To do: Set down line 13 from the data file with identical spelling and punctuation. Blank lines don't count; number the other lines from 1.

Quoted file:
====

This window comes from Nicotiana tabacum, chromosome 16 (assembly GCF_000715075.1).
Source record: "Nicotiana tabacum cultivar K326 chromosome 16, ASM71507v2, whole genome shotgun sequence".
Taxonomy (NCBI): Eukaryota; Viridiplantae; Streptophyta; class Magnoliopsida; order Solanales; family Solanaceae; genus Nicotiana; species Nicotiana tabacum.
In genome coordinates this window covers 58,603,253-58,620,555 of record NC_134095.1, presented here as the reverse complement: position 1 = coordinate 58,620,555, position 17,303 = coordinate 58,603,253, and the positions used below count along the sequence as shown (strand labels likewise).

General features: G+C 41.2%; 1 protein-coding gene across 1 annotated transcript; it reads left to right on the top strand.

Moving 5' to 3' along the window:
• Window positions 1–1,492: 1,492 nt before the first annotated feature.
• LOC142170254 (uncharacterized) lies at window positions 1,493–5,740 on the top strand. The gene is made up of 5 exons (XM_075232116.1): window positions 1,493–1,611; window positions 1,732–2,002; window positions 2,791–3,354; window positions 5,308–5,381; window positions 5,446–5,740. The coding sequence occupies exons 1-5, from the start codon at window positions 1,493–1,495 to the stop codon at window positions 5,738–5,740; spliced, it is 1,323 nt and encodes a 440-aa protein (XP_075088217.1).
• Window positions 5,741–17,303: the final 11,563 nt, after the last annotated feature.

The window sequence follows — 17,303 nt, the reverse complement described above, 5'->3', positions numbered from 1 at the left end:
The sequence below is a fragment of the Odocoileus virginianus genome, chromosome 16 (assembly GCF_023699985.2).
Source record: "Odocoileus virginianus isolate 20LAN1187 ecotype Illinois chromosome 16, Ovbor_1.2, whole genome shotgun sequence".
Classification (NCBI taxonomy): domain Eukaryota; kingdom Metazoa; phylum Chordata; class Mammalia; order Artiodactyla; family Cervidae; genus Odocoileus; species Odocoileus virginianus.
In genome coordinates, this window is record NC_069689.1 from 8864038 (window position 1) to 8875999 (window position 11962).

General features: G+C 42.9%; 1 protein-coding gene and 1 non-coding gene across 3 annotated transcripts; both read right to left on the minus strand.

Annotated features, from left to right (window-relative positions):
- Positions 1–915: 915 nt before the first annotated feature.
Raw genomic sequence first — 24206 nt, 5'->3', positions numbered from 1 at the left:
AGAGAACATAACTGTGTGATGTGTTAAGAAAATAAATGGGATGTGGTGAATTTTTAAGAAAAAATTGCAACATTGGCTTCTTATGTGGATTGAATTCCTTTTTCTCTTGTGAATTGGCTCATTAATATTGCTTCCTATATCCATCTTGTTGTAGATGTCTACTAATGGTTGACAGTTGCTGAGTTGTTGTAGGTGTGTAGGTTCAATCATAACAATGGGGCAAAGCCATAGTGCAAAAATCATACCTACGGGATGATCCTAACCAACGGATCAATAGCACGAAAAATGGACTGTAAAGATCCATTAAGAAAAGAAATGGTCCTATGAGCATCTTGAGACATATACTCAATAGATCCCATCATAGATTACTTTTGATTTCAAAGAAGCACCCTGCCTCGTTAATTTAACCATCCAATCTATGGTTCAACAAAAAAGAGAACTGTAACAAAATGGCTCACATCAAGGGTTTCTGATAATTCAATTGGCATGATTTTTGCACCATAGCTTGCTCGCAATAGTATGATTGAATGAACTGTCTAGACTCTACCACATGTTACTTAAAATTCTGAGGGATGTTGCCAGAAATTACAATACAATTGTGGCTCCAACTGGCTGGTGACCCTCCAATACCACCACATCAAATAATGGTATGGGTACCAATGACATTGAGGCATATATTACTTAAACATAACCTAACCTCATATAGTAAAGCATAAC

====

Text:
Classification (NCBI taxonomy): domain Eukaryota; kingdom Metazoa; phylum Chordata; class Mammalia; order Artiodactyla; family Cervidae; genus Odocoileus; species Odocoileus virginianus.